- At 50, elusive Herman Bubbert still makes his influence felt
- Students gain ministry experience across the country
- Volleyball wins 500th conference game
- After singing with Hege, concert choir looks forward to KMEA opener
- Kauffman Museum’s fall fund-raiser features music and art
- Information still available about trip to Greece and Rome
At 50, elusive Herman Bubbert still makes his influence felt
Fifty years ago, Bethel had just inaugurated its seventh president (Vernon Neufeld ’49), students, faculty and staff were trying to decide between Nixon and Kennedy for president of the country, and Herman Bubbert first appeared on campus.
Herman Bubbert is a fictitious perennial Bethel student, now known primarily for the campus pranks attributed to him and for giving his name to the college’s annual student film festival, the “Bubbert Awards.”
Herman’s first documented appearance on the Bethel campus seems to have been sometime in 1960. It was part of the “pooka phenomenon,” according to the Diggers Oral History Group, a 1970s Bethel student organization. The pooka phenomenon originated in old Celtic mythology and involves a fictitious character that -- according to a paper the Diggers wrote in 1975 -- is a “wise but mischievous creature” that “appears here and there, now and then.”
“Herman Bubbert” derived from a Herman Goering who lived in Moundridge. At that time, because so many families in Moundridge shared last names, many were given distinguishing nicknames. This particular Goering family’s was “Bubber,” which somehow became “Bubbert.” However, few Bethel students knew who Goering was or made the connection between the two.
Though the specifics of Herman Bubbert’s emergence are unclear, Monte Zerger, a 1966 Bethel graduate and mathematics major, is thought to have had a major hand in Herman’s creation.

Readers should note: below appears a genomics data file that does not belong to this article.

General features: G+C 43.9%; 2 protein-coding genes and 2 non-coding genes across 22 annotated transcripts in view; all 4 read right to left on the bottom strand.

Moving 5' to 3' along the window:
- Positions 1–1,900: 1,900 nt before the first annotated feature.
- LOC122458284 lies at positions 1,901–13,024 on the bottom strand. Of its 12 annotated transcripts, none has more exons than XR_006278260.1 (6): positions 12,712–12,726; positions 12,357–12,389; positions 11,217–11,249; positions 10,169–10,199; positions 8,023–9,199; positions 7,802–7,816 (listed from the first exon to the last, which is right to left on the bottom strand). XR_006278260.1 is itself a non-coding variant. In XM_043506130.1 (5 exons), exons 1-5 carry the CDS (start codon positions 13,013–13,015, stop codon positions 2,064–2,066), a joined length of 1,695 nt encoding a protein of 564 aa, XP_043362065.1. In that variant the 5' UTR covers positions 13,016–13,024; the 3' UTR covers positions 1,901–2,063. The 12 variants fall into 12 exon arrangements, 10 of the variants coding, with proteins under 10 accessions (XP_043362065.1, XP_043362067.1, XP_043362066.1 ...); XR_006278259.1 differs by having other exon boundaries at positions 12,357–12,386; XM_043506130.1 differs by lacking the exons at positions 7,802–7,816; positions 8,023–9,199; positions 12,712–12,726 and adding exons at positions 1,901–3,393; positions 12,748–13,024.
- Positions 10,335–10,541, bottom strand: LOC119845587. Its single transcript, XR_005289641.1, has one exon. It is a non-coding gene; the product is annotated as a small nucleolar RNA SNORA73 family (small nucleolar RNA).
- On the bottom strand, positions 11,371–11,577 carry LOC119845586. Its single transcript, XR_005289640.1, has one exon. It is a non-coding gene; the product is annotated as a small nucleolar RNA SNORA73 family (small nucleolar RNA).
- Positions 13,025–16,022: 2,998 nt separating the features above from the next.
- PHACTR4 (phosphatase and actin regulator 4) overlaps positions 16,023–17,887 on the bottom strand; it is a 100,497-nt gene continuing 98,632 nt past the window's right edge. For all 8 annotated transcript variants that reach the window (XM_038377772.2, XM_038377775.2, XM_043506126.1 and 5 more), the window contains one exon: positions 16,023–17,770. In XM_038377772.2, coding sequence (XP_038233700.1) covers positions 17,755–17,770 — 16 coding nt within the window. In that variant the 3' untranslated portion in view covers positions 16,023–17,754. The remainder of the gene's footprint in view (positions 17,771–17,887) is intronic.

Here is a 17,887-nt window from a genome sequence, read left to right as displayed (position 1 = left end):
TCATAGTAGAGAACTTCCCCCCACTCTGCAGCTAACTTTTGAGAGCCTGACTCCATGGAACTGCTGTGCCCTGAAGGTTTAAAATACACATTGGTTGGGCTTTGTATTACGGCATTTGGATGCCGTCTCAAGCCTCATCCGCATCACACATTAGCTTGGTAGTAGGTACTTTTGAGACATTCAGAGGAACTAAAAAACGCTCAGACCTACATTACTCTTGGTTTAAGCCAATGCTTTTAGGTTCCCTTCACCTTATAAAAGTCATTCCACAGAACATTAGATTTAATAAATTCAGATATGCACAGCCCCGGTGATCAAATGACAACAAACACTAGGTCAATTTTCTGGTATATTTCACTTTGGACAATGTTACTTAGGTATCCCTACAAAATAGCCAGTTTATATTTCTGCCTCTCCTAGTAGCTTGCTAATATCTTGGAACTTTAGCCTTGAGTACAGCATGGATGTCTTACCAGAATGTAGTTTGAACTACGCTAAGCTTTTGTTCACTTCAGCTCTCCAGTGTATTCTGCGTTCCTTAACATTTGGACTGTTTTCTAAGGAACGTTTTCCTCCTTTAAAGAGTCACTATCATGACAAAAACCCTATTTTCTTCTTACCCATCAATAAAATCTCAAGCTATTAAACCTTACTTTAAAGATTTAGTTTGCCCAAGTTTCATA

“Monte was responsible for everything,” says Arnold Wedel, professor emeritus of mathematics.
“Monte, in the early ’60s, started talking about Herman Bubbert -- it might have even been going on before I knew about it.”
Professor Emeritus of Mathematics Richard Rempel recalls that Herman began to be known the year Rempel came to Bethel as a student.
Students gain ministry experience across the country
This summer, four curious Bethel students traveled to four vastly different communities in Texas, California, Iowa and Illinois to explore the pastorate.
Senior Caleb Regehr, Whitewater, participated in the Ministry Inquiry Program (MIP) at San Antonio Mennonite in Texas. A service trip from the previous summer influenced Regehr’s choice of location.
“The Hispanic aspect was the driving force behind where I went,” he says. “The year before, I had gone to Nicaragua and pretty much fallen in love with Hispanic culture, language, food, everything -- I wanted to relive that and become a part of it in some way.” . . .
Naomi Graber, junior from Elkhart, Ind., also witnessed the joys and challenges of diversity and integration. Graber’s MIP experience took place at Community Mennonite Church in Markham, Ill. Graber met the church’s lead pastor, Cyneatha Millsaps, at Bethel in fall 2009, when Millsaps was pastor-in-residence for several days. Graber was fascinated.
“[Cyneatha] came to our New Testament-Paul’s Letters class, so we were asking her about her views on Paul and things like that,” Graber says. “She talked about the vision that she had for the early church revival that’s going on in the broader church and the importance on integration -- the value in an integrated setting and the difficulties.” . . .
For Sarah Pohl, junior from Moundridge, it was also difficult to leave her MIP placement at First Mennonite Church of Reedley, Calif.
“The overall acceptance -- it wowed me,” Pohl says. “I have never felt that much acceptance in one place. Just thinking about it makes me want to cry. You felt a part of a family and that was really hard to leave. I’ve never been in a place where it’s been so hard to say goodbye.” . . .
The act of prayer was a highlight for John Miller, senior from Partridge, whose MIP experience took place at Christ Community Church in Des Moines, Iowa.
“Learning that I didn’t and still don’t know how to pray was very significant,” he says. “I had the assumption that if I prayed sincerely and spontaneously then that was what prayer came down to. I think that it does to a degree and that’s significant and incredibly important. But I also think there’s something to be learned from the disciples who said, ‘Jesus, teach us how to pray.’ They didn’t have the assumption that they knew how to pray.” . . .
Volleyball wins 500th conference game
The Bethel volleyball team passed an important milestone in a conference match against McPherson College Oct. 11.